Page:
Eventually, I came back to Nice, and Hannah and I went out to dinner. I had an excellent plate of paella, and Hannah had some pizza. Afterwards, we went over to the local college where Marie (one of the CouchSurfers) was part of a dance exhibition where every dance club in the school was performing. She did a contemporary piece with perhaps 12 other girls, and it was very good. The ballroom however, made me want to cry. It was like robots, only worse, because robots ballroom dancing would at least be kind of funky.

Two of their friends came back to the apartment to join us, and we all watched L'auberge Espagnole, which is a great movie, and even better once you've actually travelled as a student and can relate to the characters. Also, it makes Russian Dolls (the sequel) make a lot more sense.

Wednesday, December 12, 2007

Entering the Riviera

Tip: Don't oversleep on an overnight train and miss your stop.

It actually wasn't that bad, since the next stop after Nice is Monaco, which is pretty close and very easy to get back from. But in general, it's probably bad practice. I had actually set an alarm, but I turned it off in a state of semi-consciousness and went back to sleep. Then someone was calling me and I did the same. About 15 minutes later, I thought to myself, "Wait, if someone called me, it's probably Hannah. Which probably means we arrived." So I woke up about 30 seconds before the train started pulling out of the "Nice - Ville" station. At that point, I didn't really care anymore, since I'd have to wait for the next stop in any case, and I remembered seeing that Monaco was one of the stops when I got on the train in Paris, so I wasn't too worried. Instead, I looked out the window, and HOLY CRAP. I saw a brilliantly blue sea and PALM TREES. It was amazing. The perfect break from the crappy cold and rain that we'd left in Paris.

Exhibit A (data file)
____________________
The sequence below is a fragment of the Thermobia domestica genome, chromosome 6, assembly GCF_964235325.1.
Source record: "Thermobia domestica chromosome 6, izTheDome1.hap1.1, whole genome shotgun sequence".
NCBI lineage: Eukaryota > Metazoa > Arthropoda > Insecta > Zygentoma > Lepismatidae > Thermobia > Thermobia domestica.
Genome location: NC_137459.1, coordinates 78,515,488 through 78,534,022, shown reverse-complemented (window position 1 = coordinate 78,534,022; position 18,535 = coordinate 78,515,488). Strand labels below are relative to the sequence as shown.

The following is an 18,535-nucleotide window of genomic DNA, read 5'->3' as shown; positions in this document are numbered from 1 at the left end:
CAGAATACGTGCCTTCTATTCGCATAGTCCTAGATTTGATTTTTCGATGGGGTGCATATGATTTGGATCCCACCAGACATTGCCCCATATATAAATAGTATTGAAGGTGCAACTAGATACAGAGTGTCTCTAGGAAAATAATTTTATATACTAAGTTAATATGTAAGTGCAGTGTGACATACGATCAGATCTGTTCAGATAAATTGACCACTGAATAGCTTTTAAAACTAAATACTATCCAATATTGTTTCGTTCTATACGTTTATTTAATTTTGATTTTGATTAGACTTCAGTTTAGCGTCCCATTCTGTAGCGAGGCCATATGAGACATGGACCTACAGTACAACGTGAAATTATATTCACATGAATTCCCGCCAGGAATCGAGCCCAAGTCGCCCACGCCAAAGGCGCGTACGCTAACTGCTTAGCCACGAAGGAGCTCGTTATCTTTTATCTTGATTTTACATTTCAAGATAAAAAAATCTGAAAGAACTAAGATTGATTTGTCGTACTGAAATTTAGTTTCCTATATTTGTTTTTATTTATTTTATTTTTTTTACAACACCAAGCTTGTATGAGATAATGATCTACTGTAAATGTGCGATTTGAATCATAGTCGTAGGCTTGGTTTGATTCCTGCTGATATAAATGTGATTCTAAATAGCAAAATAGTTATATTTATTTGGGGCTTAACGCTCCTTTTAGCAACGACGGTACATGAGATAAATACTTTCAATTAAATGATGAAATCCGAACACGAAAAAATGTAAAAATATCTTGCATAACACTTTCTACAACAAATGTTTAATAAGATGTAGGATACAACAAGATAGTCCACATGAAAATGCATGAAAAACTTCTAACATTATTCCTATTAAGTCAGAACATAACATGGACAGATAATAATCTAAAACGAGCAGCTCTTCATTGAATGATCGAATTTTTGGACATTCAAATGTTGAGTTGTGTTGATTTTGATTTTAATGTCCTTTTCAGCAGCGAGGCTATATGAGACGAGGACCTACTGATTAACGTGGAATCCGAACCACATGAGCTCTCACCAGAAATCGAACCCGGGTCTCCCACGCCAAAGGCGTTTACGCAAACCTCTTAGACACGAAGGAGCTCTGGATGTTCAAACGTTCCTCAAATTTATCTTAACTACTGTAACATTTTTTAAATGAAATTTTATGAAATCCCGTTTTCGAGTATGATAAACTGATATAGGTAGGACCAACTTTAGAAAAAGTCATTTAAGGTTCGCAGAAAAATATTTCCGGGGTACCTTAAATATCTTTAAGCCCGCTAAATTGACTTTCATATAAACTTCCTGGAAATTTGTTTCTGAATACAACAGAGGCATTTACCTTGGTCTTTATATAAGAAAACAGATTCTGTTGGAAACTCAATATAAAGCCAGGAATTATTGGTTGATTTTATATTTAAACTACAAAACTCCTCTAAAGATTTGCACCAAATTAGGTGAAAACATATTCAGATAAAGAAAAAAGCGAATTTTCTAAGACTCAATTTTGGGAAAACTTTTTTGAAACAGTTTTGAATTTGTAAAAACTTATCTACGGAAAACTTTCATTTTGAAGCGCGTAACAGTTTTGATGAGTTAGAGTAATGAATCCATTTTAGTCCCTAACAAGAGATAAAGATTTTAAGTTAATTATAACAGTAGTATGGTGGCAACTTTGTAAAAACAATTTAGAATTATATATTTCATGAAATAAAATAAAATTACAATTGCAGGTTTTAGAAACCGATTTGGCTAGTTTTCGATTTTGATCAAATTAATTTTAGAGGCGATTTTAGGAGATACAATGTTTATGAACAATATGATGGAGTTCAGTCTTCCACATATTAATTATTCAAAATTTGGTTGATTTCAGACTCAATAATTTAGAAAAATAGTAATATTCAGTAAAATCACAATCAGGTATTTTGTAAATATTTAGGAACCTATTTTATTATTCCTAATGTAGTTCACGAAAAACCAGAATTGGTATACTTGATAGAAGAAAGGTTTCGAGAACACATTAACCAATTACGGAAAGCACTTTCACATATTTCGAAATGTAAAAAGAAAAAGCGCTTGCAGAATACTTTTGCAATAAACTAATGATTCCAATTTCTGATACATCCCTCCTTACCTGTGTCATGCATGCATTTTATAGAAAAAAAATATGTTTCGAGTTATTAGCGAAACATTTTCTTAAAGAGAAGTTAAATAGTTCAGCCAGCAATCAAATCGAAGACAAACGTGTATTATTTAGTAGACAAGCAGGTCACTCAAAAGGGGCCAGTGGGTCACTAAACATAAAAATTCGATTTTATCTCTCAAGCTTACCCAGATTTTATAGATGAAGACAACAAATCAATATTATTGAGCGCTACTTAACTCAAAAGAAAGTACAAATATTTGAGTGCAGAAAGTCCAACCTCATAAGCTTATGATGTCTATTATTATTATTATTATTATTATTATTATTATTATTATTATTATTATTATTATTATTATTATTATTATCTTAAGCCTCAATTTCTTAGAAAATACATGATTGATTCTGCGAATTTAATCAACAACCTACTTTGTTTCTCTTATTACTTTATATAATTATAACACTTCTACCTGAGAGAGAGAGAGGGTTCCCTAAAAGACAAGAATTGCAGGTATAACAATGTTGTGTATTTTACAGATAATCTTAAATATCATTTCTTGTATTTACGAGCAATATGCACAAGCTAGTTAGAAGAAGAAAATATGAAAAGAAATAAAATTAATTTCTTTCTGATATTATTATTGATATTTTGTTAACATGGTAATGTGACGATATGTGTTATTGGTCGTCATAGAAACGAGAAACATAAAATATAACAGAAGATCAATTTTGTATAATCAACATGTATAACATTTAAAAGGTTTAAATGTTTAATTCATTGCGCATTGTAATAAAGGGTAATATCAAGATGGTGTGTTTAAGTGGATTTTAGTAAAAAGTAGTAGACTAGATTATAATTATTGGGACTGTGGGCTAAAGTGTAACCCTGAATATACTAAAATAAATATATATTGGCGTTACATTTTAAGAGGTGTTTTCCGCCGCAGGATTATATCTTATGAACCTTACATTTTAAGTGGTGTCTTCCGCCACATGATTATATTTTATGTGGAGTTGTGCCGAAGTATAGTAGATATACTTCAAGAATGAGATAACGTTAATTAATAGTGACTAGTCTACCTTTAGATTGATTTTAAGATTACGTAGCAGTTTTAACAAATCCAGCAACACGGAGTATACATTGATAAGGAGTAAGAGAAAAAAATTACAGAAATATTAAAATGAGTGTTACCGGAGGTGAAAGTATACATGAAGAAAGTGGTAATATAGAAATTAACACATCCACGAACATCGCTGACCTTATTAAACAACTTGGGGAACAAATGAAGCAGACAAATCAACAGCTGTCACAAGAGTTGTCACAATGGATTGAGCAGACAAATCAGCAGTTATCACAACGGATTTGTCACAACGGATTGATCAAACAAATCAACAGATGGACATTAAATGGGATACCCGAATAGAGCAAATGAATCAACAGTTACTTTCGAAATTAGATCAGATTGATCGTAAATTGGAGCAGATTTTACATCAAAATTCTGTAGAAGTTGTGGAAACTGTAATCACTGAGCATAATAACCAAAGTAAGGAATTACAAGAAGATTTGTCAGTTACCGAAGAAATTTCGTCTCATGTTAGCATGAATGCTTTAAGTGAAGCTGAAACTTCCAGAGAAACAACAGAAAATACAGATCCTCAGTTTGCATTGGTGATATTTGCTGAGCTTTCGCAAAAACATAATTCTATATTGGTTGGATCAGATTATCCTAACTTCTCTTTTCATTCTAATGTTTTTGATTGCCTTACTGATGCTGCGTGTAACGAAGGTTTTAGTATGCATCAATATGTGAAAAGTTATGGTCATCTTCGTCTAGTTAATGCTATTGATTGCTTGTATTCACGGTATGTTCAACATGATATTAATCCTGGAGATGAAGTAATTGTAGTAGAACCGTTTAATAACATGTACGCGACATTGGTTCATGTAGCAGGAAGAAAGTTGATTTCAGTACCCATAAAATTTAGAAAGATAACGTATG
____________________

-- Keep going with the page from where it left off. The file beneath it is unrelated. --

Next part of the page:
The train itself was actually really nice. The covers were bright green, which is my favorite color, so I was unreasonably excited from the beginning. The rooms are kind of cramped, because there are six people sleeping in an area that is smaller than my parents' bathroom, but it's all good. It's not uncomfortable, and you save money on a place to stay and don't waste any time that you could otherwise be doing things.

At the train station in Monaco, all I had to do was go to another platform and hop on a train in the opposite direction. (Nobody checked my ticket, so it was fine.) I met up with Hannah, who had become thoroughly familiar with the Nice train station while waiting for me to come back.